|Improving the Decision Making Abilities of Small Unit Leaders
For the past decade, the U.S. Marine Corps and its sister services have been engaged in what has been termed "hybrid warfare," which ranges from active combat to civilian support. Hybrid warfare typically occurs in environments where all modes of war are employed, such as conventional weapons, irregular tactics, terrorism, disruptive technologies, and criminality to destabilize an existing order. In August 2010, the National Research Council established the Committee on Improving the Decision Making Abilities of Small Unit Leaders to produce Improving the Decision Making Abilities of Small Unit Leaders. This report examines the operational environment, existing abilities, and gap to include data, technology, skill sets, training, and measures of effectiveness for small unit leaders in conducting enhanced company operations (ECOs) in hybrid engagement, complex environments. Improving the Decision Making Abilities of Small Unit Leaders also determines how to understand the decision making calculus and indicators of adversaries. Improving the Decision Making Abilities of Small Unit Leaders recommends operational and technical approaches for improving the decision making abilities of small unit leaders, including any acquisition and experimentation efforts that can be undertaken by the Marine Corps and/or by other stakeholders aimed specifically at improving the decision making of small unit leaders. This report recommends ways to ease the burden on small unit leaders and to better prepare the small unit leader for success. Improving the Decision Making Abilities of Small Unit Leaders also indentifies a responsible organization to ensure that training and education programs are properly developed, staffed, operated, evaluated, and expanded.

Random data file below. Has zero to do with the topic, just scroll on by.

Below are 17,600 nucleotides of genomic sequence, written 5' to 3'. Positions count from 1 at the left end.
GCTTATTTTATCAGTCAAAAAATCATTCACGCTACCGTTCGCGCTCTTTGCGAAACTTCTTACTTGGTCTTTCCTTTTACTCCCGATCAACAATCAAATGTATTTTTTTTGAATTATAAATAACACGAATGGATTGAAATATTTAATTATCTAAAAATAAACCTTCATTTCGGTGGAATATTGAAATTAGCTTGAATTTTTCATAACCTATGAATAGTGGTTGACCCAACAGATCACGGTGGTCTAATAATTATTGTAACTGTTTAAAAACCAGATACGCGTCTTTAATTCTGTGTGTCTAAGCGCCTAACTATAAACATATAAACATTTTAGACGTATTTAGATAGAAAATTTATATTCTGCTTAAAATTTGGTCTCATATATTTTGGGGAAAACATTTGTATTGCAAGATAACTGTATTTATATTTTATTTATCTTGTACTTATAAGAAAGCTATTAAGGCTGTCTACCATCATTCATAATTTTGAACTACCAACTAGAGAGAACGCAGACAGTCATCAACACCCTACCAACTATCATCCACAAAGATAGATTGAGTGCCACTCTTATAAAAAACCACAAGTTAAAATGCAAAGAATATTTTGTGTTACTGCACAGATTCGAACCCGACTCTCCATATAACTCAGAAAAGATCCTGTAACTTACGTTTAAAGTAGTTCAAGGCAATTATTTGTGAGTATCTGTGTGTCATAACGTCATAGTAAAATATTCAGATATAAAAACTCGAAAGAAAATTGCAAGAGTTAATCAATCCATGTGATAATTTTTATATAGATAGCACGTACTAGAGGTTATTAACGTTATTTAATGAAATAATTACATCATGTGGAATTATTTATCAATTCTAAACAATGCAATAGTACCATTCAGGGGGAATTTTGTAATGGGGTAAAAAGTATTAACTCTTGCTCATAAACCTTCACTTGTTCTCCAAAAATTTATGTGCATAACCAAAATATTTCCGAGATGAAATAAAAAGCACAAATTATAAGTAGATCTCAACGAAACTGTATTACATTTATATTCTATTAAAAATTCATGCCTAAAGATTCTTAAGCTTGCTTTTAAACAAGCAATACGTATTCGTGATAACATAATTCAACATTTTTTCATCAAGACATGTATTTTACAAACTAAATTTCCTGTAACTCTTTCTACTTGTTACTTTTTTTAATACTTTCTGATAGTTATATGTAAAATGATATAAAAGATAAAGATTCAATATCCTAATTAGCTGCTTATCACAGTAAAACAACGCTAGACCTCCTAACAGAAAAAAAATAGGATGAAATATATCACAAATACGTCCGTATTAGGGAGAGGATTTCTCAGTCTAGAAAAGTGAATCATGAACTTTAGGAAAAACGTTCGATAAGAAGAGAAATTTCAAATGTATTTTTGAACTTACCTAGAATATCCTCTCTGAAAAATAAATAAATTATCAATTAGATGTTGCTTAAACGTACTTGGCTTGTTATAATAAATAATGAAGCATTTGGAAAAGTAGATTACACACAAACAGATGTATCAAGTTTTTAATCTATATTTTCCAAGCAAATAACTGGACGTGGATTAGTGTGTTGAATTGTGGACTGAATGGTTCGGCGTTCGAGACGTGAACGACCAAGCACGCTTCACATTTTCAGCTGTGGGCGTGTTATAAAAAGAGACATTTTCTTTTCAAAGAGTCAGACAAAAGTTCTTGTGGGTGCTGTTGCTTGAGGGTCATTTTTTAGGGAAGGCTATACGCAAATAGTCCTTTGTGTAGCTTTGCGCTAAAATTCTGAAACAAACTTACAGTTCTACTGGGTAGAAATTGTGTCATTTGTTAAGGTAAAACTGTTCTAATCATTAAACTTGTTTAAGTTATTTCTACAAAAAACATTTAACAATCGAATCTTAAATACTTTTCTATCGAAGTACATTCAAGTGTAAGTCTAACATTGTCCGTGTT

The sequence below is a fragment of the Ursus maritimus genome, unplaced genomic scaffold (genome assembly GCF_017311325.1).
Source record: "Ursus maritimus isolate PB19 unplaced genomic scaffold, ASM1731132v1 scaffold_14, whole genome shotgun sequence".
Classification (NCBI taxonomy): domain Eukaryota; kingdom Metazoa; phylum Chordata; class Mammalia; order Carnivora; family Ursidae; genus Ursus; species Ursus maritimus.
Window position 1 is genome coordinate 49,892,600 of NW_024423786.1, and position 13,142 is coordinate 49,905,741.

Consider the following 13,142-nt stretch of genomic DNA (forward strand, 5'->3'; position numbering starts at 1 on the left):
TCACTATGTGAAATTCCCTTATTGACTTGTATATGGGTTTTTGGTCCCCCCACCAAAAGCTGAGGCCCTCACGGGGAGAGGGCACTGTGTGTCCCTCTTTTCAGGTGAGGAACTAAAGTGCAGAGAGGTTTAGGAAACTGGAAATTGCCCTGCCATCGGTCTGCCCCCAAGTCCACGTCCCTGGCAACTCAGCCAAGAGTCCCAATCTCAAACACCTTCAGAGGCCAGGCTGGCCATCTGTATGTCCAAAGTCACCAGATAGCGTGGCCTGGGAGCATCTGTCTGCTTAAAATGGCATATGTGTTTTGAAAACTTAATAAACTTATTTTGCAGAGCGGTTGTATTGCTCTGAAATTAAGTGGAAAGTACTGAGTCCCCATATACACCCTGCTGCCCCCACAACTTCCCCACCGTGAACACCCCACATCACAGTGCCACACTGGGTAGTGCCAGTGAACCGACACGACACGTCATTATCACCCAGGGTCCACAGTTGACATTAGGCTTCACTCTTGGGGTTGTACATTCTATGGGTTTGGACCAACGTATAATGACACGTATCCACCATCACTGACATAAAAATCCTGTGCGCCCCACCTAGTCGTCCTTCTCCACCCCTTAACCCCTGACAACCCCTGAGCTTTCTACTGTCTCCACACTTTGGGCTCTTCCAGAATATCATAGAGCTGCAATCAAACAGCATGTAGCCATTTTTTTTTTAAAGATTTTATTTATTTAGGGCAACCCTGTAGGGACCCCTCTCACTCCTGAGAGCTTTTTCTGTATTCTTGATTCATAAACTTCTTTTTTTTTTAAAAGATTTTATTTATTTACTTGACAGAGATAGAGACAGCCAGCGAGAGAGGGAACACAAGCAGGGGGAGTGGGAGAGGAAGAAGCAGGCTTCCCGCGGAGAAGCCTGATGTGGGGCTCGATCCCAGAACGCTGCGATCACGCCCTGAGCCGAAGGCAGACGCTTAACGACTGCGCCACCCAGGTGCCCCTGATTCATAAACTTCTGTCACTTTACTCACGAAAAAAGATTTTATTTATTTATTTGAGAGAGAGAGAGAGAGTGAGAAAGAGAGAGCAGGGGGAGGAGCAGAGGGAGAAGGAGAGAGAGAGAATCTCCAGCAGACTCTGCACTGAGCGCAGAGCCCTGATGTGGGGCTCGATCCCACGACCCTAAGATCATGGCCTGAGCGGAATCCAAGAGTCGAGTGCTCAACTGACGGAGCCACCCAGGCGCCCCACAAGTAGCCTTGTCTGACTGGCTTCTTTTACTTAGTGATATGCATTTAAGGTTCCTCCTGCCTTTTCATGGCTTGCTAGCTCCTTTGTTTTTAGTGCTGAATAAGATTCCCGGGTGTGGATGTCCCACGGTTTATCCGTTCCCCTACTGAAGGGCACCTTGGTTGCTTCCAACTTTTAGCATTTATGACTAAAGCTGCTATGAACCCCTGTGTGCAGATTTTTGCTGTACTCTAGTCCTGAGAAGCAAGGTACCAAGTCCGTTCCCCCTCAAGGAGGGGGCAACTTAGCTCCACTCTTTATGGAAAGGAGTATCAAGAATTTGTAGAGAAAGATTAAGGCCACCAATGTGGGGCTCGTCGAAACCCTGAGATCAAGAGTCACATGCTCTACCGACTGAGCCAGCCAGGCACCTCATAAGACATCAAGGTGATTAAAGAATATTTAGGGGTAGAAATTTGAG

|Computing Research for Sustainability